Guests - If You want access to member only forums on FM. You will gain access only when you Sign-in or Sign-Up on Fishing Minnesota.

It's easy - LOOK UPPER right menu.

  • Announcements

    • Rick

      Members Only Fluid Forum View   08/08/2017

      Fluid forum view allows members only to get right to the meat of this community; the topics. You can toggle between your preferred forum view just below to the left on the main forum entrance. You will see three icons. Try them out and see what you prefer.   Fluid view allows you, if you are a signed up member, to see the newest topic posts in either all forums (select none or all) or in just your favorite forums (select the ones you want to see when you come to Fishing Minnesota). It keeps and in real time with respect to Topic posts and lets YOU SELECT YOUR FAVORITE FORUMS. It can make things fun and easy. This is especially true for less experienced visitors raised on social media. If you, as a members want more specific topics, you can even select a single forum to view. Let us take a look at fluid view in action. We will then break it down and explain how it works in more detail.   The video shows the topic list and the forum filter box. As you can see, it is easy to change the topic list by changing the selected forums. This view replaces the traditional list of categories and forums.   Of course, members only can change the view to better suit your way of browsing.   You will notice a “grid” option. We have moved the grid forum theme setting into the main forum settings. This makes it an option for members only to choose. This screenshot also shows the removal of the forum breadcrumb in fluid view mode. Fluid view remembers your last forum selection so you don’t lose your place when you go back to the listing. The benefit of this feature is easy to see. It removes a potential barrier of entry for members only. It puts the spotlight on topics themselves, and not the hierarchical forum structure. You as a member will enjoy viewing many forums at once and switching between them without leaving the page. We hope that fluid view, the new functionality is an asset that you enjoy .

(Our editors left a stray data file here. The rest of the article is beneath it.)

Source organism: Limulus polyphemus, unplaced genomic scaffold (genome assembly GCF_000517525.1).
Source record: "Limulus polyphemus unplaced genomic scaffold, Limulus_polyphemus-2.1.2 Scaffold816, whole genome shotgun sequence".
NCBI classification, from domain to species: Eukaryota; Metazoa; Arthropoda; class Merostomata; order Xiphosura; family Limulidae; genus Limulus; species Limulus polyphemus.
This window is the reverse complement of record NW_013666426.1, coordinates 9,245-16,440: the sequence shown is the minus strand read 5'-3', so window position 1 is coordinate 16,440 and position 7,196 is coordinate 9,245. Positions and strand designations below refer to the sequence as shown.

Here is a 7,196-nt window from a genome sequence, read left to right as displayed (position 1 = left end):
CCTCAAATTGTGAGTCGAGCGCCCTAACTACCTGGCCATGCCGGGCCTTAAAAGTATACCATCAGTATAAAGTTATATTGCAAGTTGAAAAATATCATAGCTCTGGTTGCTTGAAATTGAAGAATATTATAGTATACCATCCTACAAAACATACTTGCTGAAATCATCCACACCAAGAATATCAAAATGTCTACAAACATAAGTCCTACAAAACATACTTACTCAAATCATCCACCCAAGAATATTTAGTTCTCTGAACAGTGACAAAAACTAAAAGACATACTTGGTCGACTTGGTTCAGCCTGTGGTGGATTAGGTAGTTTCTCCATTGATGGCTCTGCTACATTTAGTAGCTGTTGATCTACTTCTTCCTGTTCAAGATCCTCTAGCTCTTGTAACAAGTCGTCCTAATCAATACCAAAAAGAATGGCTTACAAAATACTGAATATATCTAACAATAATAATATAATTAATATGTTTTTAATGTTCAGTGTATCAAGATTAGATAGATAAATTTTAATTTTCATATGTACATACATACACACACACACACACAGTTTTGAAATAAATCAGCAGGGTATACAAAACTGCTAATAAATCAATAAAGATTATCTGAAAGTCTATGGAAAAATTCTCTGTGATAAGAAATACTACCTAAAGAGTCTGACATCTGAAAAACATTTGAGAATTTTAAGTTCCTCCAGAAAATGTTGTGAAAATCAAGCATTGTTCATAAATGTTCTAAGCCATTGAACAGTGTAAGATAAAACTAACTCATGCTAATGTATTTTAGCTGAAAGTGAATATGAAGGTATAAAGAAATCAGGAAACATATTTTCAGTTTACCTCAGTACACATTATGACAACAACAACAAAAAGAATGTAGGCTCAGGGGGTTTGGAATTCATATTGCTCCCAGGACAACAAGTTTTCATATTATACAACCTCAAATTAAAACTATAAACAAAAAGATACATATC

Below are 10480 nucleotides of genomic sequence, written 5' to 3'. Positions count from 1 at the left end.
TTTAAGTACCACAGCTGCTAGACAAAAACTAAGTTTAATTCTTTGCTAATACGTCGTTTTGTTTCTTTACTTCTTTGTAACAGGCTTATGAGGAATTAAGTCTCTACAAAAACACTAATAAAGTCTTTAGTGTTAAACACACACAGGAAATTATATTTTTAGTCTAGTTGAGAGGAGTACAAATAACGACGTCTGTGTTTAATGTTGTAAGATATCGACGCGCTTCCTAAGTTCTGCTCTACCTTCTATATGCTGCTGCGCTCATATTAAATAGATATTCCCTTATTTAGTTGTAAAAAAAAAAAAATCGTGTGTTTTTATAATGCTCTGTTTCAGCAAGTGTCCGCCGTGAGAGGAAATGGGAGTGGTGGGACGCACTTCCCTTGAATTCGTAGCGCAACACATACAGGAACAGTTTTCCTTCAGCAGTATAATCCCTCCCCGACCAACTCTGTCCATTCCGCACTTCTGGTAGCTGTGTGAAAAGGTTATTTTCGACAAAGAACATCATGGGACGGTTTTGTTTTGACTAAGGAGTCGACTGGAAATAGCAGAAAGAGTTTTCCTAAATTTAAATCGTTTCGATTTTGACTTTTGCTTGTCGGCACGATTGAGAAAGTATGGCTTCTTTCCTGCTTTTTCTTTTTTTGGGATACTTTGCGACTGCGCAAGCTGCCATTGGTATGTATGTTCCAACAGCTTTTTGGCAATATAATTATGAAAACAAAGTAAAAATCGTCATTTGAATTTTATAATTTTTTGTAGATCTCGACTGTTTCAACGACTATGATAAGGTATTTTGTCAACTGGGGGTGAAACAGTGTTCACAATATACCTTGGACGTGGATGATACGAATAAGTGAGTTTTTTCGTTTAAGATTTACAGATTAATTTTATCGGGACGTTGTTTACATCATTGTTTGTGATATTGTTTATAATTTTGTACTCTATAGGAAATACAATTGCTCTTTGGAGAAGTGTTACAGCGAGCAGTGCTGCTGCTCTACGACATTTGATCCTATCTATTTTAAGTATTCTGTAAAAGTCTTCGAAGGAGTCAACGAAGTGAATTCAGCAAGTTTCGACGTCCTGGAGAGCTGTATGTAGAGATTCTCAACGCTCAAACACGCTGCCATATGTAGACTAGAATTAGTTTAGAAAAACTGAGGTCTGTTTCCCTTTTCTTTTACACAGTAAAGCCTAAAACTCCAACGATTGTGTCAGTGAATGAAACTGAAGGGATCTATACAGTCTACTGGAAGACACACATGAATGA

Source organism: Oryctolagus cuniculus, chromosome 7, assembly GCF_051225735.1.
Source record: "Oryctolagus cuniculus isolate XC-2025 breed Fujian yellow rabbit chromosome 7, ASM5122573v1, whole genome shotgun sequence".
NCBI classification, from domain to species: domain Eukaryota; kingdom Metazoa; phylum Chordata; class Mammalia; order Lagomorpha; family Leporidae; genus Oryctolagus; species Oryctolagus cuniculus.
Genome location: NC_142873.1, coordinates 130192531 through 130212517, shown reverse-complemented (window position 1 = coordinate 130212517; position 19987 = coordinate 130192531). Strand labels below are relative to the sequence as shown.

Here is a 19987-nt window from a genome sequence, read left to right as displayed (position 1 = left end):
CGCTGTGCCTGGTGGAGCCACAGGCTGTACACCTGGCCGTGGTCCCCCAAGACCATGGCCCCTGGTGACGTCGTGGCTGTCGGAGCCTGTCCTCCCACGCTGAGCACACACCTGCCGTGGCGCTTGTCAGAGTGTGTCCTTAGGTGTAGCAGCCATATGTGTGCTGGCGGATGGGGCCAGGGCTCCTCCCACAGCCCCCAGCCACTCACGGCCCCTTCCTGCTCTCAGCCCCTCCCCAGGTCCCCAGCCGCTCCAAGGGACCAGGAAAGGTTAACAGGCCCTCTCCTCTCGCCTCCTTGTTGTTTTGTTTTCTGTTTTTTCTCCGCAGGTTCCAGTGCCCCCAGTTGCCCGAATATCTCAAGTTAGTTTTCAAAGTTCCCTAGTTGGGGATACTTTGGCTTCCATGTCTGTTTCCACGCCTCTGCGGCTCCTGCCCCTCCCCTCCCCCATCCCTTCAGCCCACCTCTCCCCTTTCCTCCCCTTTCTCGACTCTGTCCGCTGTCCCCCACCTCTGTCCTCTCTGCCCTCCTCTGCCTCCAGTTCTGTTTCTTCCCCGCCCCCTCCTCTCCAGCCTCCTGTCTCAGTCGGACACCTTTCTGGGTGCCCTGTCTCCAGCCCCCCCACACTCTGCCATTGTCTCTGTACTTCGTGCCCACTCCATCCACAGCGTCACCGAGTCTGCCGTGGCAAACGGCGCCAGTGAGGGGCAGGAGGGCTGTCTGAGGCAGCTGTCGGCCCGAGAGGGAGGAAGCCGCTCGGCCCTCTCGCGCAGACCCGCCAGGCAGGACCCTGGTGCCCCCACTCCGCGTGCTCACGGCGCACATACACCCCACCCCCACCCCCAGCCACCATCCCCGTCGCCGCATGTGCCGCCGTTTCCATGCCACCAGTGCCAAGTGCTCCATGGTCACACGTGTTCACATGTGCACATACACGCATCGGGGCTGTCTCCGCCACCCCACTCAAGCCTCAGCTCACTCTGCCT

Sign in to follow this  
Code-Man

Cartridge Question

Recommended Posts

Code-Man

I have a Pro Hunter from Thompson Center and am looking at possible getting a lighter barrel for Antelope hunting. I'm just wondering what people suggest for antelope hunting. I think it would be a blast but am just wondering what caliber people would suggest.

Code-Man